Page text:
4. Reconstitution of self - creating supportive liminal environments as this integration requires acceptance and re shifting of one's beliefs. Bonamy et al (2001) called these 'provisional stabilities'.
5. Tolerating uncertainty - Elfklides (2005) highlights the importance of self-regulation, a metacognitive skill, which can determine whether students can cope with the issue and determine to engage with the threshold concept or not.
6. Recursiveness and excursiveness - approaching the same material from different angles. Consideration of threshold concepts goes against a traditional linear and homogenous approach to curriculum design. Recursive = 'always beginning again' (p491). Excursive - you know where you want to go, may get there eventually or reconsider your destination.
7. Pre-liminal variation - at the time of writing there was no clear answers as a three-year study was undergoing on why some ss will negotiate the liminal space of understanding and others not.
8. Unintended consequences of generic 'good pedagogy' - simplification of concepts for ss is not necessarily good as shown by the case of teaching the concept of opportunity cost in a South Australian context. Also, trying to base it on the ss' experience when they do not have the experience to relate the concept to.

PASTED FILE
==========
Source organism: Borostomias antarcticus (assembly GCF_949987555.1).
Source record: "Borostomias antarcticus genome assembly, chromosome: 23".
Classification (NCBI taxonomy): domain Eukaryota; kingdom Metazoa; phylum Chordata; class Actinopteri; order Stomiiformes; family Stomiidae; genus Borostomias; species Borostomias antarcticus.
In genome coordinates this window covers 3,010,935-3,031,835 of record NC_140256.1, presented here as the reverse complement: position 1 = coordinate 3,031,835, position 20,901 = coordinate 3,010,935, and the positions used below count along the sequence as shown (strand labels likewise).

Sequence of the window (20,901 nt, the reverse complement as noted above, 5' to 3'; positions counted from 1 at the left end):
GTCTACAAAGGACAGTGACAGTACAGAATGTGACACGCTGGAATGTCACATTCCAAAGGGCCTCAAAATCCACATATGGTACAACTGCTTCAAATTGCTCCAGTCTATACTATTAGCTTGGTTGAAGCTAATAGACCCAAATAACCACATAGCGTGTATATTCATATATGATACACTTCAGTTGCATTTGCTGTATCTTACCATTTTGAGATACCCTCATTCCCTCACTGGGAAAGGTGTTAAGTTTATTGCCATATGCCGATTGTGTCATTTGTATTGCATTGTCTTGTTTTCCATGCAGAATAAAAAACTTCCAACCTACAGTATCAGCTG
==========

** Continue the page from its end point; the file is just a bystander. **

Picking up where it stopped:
9. The underlying game - course designers need to check that there is no threshold conceptions which ss fail to recognise and understand. Lucas (200) explains difference between 'authorised' (endorsed by disciplinary community) and 'alternative' (intuitive or everyday common sense of the same) understandings.
These three readings on Cousin (2006), Land et al (2005), the video and the PPT on Threshold Concepts have helped me figure out what they are and why they are important. I would have called them 'A Theory of 'Difficult Concepts' Learners Struggled with' to start with and this would have probably spared me the initial discomfort hitting the 'threshold concept' barrier myself, but I guess that's the whole point! That I experience myself what it feels like to be able to make sense of it!
Cousin, G., 2006. An introduction to threshold concepts. Planet, (17), pp.4–5.
Land, R. et al., 2005. Threshold concepts and troublesome knowledge (3): implications for course design and evaluation. Improving Student Learning Diversity and Inclusivity, 49(3), pp.53–64. Available at: http://owww.brookes.ac.uk/services/ocsld/isl/isl2004/abstracts/conceptual_papers/ISL04-pp53-64-Land-et-al.pdf.